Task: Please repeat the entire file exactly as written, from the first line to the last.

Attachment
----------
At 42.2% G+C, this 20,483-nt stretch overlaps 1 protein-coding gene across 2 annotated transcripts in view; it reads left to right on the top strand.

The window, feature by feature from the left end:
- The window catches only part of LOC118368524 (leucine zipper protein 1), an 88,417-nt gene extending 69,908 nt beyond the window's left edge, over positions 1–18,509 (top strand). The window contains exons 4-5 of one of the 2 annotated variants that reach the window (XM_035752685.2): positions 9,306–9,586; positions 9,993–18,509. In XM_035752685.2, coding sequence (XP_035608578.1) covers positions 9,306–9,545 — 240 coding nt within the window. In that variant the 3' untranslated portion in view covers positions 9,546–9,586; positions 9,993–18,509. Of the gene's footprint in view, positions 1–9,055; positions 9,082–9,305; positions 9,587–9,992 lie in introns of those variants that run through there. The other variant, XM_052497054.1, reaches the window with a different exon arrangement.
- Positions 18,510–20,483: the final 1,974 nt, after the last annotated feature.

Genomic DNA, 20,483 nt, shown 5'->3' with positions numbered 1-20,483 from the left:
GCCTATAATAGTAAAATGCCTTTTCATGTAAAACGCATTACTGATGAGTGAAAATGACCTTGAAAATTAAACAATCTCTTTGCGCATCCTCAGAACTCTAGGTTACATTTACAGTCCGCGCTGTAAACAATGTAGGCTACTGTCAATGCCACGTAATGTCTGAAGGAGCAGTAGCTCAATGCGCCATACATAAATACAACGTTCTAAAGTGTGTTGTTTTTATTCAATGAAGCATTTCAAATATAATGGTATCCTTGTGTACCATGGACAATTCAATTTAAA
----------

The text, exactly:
At 42.2% G+C, this 20,483-nt stretch overlaps 1 protein-coding gene across 2 annotated transcripts in view; it reads left to right on the top strand.

The window, feature by feature from the left end:
- The window catches only part of LOC118368524 (leucine zipper protein 1), an 88,417-nt gene extending 69,908 nt beyond the window's left edge, over positions 1–18,509 (top strand). The window contains exons 4-5 of one of the 2 annotated variants that reach the window (XM_035752685.2): positions 9,306–9,586; positions 9,993–18,509. In XM_035752685.2, coding sequence (XP_035608578.1) covers positions 9,306–9,545 — 240 coding nt within the window. In that variant the 3' untranslated portion in view covers positions 9,546–9,586; positions 9,993–18,509. Of the gene's footprint in view, positions 1–9,055; positions 9,082–9,305; positions 9,587–9,992 lie in introns of those variants that run through there. The other variant, XM_052497054.1, reaches the window with a different exon arrangement.
- Positions 18,510–20,483: the final 1,974 nt, after the last annotated feature.

Genomic DNA, 20,483 nt, shown 5'->3' with positions numbered 1-20,483 from the left:
GCCTATAATAGTAAAATGCCTTTTCATGTAAAACGCATTACTGATGAGTGAAAATGACCTTGAAAATTAAACAATCTCTTTGCGCATCCTCAGAACTCTAGGTTACATTTACAGTCCGCGCTGTAAACAATGTAGGCTACTGTCAATGCCACGTAATGTCTGAAGGAGCAGTAGCTCAATGCGCCATACATAAATACAACGTTCTAAAGTGTGTTGTTTTTATTCAATGAAGCATTTCAAATATAATGGTATCCTTGTGTACCATGGACAATTCAATTTAAA